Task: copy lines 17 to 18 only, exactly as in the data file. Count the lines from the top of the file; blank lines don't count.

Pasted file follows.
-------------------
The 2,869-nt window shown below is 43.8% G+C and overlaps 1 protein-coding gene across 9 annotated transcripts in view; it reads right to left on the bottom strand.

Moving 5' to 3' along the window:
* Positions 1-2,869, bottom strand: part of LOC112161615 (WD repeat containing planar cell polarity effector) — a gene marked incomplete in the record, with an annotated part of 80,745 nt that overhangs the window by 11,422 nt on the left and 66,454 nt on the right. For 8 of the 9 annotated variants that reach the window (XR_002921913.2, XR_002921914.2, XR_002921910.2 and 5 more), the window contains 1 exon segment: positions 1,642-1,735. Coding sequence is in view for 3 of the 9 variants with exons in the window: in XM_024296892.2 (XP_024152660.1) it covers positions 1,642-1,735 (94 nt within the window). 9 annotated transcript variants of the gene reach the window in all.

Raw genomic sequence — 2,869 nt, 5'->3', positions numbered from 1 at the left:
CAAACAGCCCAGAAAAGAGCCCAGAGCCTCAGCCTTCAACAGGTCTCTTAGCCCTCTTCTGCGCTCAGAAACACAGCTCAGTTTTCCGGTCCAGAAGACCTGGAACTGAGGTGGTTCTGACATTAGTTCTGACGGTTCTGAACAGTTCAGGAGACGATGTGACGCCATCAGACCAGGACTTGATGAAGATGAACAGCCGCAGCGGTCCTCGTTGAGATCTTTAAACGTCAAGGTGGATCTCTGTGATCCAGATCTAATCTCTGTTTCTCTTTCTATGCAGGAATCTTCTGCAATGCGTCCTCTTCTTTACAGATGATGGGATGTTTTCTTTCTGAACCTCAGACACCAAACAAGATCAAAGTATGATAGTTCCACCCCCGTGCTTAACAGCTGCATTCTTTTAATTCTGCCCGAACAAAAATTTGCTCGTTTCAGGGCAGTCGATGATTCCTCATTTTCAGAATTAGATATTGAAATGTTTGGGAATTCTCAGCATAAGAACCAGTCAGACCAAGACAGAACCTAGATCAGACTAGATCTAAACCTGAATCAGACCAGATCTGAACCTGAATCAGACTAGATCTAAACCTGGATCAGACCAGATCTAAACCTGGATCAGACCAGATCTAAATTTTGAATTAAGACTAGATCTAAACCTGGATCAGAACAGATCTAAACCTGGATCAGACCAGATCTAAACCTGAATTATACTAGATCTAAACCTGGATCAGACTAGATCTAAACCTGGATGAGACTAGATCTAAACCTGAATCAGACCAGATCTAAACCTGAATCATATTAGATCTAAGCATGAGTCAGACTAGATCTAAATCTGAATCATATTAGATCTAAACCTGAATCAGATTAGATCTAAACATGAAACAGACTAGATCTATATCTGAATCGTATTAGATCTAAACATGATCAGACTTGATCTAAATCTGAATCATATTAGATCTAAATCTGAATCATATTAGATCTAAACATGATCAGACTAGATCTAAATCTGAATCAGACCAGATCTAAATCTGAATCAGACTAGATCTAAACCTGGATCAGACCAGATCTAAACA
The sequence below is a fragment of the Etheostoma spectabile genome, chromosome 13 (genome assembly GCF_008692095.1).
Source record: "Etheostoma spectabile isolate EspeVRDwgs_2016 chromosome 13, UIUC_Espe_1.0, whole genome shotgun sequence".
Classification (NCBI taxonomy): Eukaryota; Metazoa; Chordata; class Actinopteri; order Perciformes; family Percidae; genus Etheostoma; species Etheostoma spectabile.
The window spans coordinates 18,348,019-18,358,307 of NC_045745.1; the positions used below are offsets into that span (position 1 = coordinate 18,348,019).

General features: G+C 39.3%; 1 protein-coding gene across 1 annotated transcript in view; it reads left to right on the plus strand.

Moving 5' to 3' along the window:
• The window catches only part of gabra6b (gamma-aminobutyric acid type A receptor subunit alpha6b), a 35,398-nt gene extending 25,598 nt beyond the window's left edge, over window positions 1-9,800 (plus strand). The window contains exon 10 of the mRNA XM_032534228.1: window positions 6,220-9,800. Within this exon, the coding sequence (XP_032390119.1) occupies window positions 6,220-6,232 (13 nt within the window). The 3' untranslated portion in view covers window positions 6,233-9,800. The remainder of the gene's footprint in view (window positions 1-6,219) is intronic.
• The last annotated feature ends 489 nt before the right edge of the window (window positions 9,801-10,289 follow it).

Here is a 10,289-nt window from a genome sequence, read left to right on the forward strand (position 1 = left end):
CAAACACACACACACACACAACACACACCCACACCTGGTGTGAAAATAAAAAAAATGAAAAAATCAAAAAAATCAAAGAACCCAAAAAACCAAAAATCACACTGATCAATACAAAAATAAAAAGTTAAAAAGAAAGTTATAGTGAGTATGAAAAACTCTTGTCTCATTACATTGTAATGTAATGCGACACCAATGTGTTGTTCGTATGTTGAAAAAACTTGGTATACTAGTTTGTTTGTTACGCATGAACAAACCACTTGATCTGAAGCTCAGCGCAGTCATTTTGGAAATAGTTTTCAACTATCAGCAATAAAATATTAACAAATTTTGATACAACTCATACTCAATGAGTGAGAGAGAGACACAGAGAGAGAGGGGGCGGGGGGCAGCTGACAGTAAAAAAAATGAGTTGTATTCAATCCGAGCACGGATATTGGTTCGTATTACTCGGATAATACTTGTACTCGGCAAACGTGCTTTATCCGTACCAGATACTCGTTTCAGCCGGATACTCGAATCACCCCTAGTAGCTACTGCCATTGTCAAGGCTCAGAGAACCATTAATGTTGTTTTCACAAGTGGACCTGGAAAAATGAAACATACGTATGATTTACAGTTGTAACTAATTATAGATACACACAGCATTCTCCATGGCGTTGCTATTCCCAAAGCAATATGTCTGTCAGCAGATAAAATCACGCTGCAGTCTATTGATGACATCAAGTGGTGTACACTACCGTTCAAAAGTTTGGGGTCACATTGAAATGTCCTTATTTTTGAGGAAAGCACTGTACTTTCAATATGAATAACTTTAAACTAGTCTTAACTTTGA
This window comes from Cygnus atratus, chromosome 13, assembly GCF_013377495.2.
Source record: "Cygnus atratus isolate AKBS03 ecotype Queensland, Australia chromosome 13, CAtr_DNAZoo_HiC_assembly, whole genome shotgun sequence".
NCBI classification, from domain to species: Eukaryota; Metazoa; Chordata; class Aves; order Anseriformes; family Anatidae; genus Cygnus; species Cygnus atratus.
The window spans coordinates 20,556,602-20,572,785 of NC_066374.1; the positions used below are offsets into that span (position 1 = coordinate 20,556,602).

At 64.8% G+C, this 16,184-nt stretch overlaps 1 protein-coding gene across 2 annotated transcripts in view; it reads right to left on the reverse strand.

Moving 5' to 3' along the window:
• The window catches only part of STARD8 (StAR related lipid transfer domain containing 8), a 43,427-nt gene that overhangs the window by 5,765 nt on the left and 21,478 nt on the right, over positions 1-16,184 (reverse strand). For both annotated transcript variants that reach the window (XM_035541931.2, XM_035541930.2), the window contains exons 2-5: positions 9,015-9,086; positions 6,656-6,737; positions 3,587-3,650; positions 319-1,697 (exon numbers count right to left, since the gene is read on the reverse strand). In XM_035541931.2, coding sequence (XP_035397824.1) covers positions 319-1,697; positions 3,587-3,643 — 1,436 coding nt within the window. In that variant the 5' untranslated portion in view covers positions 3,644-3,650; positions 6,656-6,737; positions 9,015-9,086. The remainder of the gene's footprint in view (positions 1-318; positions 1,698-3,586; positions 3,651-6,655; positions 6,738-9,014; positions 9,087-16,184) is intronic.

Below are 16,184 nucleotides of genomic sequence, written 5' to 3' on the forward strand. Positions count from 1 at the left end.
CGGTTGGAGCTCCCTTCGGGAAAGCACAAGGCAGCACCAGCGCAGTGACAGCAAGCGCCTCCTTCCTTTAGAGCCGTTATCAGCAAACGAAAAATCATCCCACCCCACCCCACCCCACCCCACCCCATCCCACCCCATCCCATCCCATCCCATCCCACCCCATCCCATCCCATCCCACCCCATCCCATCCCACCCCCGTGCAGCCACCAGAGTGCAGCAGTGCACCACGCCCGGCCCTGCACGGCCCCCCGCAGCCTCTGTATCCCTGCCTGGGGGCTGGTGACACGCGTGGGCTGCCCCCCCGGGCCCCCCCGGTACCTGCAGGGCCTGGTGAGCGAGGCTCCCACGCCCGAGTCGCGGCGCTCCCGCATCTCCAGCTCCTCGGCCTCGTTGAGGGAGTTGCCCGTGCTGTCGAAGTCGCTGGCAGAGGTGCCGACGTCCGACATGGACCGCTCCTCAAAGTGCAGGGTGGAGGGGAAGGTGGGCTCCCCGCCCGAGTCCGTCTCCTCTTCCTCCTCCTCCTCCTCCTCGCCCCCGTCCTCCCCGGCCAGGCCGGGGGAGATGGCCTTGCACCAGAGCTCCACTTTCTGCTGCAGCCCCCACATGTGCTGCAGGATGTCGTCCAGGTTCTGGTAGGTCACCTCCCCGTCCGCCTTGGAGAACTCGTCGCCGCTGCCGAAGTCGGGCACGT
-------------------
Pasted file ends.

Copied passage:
Source record: "Cygnus atratus isolate AKBS03 ecotype Queensland, Australia chromosome 13, CAtr_DNAZoo_HiC_assembly, whole genome shotgun sequence".
NCBI classification, from domain to species: Eukaryota; Metazoa; Chordata; class Aves; order Anseriformes; family Anatidae; genus Cygnus; species Cygnus atratus.